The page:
My boyfriend didn’t really understand why I wanted to do it or even what it meant to me, he isn’t a wrestling fan. We finally found the cemetery after what felt like a million years of driving in Calgary, the whole time I was just sitting in the car and thinking about what this moment meant to me. Fourteen years. That’s not a small amount of time by any means. We parked by the crematorium in Queens Park Cemetery and started to walk towards the plots. We tried googling where in the cemetery he was located, I knew what his headstone looked like and I knew that he had a memorial bench. We decided to walk and just find it ourselves and then that’s when I turned my head to the right and saw it. We were about fifteen feet away from it and I just said ‘There it is.’ and started to walk towards it. I was so nervous that I walked like a speed demon, not even realizing how fast I was moving. We stood on the walking path, behind the bench, and I just stared at his headstone.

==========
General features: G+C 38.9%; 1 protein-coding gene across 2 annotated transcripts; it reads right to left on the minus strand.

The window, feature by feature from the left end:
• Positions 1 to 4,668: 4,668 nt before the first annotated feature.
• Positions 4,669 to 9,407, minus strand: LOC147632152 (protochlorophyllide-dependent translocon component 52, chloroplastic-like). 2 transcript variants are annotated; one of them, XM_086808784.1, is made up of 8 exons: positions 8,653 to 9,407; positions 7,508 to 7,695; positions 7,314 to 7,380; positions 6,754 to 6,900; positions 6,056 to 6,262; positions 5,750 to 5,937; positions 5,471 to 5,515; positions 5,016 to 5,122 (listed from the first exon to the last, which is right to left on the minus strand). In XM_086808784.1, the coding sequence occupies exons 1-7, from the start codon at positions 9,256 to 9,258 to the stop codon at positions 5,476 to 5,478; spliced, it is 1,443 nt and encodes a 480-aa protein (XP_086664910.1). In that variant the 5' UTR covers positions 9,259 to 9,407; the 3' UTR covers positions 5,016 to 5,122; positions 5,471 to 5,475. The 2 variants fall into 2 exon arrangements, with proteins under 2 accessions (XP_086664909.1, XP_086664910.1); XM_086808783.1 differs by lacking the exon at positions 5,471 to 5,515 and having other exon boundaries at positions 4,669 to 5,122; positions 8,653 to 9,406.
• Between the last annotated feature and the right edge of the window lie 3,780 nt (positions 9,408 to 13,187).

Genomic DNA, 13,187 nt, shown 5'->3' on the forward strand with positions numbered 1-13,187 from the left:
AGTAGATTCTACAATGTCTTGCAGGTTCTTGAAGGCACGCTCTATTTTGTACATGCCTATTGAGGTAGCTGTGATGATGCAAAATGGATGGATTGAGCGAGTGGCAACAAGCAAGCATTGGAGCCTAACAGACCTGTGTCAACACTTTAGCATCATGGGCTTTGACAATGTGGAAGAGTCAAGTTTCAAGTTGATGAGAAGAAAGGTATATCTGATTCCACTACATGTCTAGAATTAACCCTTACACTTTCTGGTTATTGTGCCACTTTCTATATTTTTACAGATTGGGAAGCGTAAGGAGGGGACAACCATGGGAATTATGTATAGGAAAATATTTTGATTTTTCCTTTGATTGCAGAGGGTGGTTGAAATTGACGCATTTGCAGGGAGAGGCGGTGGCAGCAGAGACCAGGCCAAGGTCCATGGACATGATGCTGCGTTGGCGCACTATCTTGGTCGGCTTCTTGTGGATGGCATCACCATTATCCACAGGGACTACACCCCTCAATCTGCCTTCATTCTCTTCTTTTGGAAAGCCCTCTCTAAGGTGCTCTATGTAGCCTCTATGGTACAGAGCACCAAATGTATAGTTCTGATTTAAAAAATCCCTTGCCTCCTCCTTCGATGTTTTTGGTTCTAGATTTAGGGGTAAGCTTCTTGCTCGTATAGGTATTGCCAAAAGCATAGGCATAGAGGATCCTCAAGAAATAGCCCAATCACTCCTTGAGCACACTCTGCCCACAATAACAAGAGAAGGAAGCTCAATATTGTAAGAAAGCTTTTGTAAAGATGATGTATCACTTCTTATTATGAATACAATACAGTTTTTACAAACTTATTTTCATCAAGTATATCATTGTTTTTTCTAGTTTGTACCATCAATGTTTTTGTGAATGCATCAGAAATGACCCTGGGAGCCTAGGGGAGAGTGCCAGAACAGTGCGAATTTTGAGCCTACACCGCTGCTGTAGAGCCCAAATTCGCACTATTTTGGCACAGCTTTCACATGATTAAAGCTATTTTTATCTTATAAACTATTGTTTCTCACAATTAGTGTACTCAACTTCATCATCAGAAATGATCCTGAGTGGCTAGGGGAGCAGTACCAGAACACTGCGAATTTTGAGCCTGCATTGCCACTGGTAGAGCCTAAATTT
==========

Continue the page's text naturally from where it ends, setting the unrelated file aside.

It felt like someone had knocked the wind right out of me.

I kind of just stared and then sat on the bench. I read the inscriptions on his headstone and just cried. I couldn’t stop crying. I thought about everything I ever saw Owen do. When he used to come out in those ridiculous pants with Koko B. Ware, when he got his mother Helen to throw in the towel for Bret, when he fought Bret at Wrestlemania X in MSG, when he almost paralyzed Steve Austin at Summerslam in 1997, and when he had his accident in Kansas City in 1999 (among other moments). I was only there for about five minutes but I felt so good after I left.

It was nice to get some sort of closure I guess you could say. He wasn’t a member of my family but I felt like I had known him and his family for years. I spent all of my childhood and adult life cheering Owen and his siblings on. It felt like a piece of my heart was missing and I still feel that way. I feel that way about Macho Man, Hawk, and Benoit.